the fight against sexual violence

Concerning the instrumentalisation of the fight against
sexual violence, an example would be the visit of the UN Special Representative
of the Secretary General (SRSG) on Sexual Violence in Armed Conflict in March
2015. Women Now For Development, along with other Syrian women’s civil society
groups, organized for the SRSG to meet with survivors of sexual violence in
Lebanon and Turkey, alongside her visit to Damascus. The vast majority of the
women that the SRSG met had endured horrific forms of sexual violence, and other forms of
torture, at the hands of the Syrian regime. (The number of women killed during
the conflict between 2011 and 2015 is 18,457 by the Syrian regime (96%), 427 by opposition groups (2.2%), 211 by ISIS and other extremist
groups (1%), and 31 by Kurdish
Forces (less than 0,5%). In terms of arbitrary detention, the regime is also way
ahead with 6,500 women arrested, or 83% of women arrested by all parties in the
conflict. With regard to the documentation of sexual abuse, the only
documentation we have is of 7,500 women abused by the Syrian regime forces. We
don’t have reliable data about abuse by other parties, but observation suggests
the same pattern seen for killing and arrests, with a very high majority attributed
to the Syrian regime. Yet, for
political reasons, the public statements made by the SRSG during her visit and
media coverage of these focused entirely on the abuses perpetrated by ISIS.

The effects of this misrepresentation of what
the women survivors of sexual violence had shared were terrible both for the
women themselves and for the civil society groups supporting them. The women
themselves felt betrayed. Both they and the organisations that had facilitated
the meetings with the SRSG faced significant criticism within their community
as the visit had been clearly used to serve an external political agenda that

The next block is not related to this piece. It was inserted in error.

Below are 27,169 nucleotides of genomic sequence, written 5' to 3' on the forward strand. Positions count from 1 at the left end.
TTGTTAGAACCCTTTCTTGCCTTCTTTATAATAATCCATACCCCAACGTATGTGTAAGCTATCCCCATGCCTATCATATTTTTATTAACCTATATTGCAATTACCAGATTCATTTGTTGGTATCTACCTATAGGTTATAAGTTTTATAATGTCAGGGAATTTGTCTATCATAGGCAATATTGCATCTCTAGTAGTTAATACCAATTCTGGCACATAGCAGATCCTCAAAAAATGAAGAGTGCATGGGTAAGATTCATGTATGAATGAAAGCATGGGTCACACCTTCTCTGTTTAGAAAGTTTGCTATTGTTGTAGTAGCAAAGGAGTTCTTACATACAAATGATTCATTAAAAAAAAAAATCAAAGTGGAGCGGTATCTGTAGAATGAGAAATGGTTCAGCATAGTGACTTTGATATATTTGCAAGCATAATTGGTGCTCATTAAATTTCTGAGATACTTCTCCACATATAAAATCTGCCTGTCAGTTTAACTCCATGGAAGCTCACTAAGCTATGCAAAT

wrongly portrayed the regime in a positive light in contrast to criticisms of ISIS. Moreover, in its report in April 2016, the SRSG is calling to build on her visit to Damascus, ignoring
a letter signed by 400 women’s
and human rights organizations and activists expressing their concern about the
visit and ignoring the fact that no change has been observed to the level of Syrian regime brutality against female
detainees.

If we are not able to protect both women and men
survivors of sexual violence, the very least we can do is not to harm them or
use them to support political agendas.

The successful alternative to these cases of instrumentalisation
has been the amazing solidarity of some international women’s organisations and
individuals. An example of one person’s initiative that produced a magical
impact was the support provided by Jo Cox, a British Member of Parliament,
until her tragic death last year. Cox’s advocacy within the British
parliament and media on the situation of both Syrian women and the wider Syrian
conflict exemplified a serious and sustained engagement and commitment to
bringing the recommendations of grassroots activists to the attention of
decision-makers, the media and the public. She was the first parliamentarian to
answer the Daraya women’s letter and led ISSG’s effort to break the siege of
besieged areas.

The solidarity, activism and championing efforts that Jo Cox MP
provided became a transformative experience for the women in our centres and
others active across Syria. Women in our centres were traumatised by her tragic
death: some wrote a letter to the late Jo
Cox, some organized a silent gathering, some prepared a video about her
entitled 'Jo Cox, Syrian women will never forget you', others sent a letter of support to her family. Despite the
devastating conditions they are facing, Syrian women took the time to remember
someone who stood in solidarity with them on a humanitarian basis.

This article is the second of a three part series on women activists in Syria by Maria Al Abdeh. Read the first.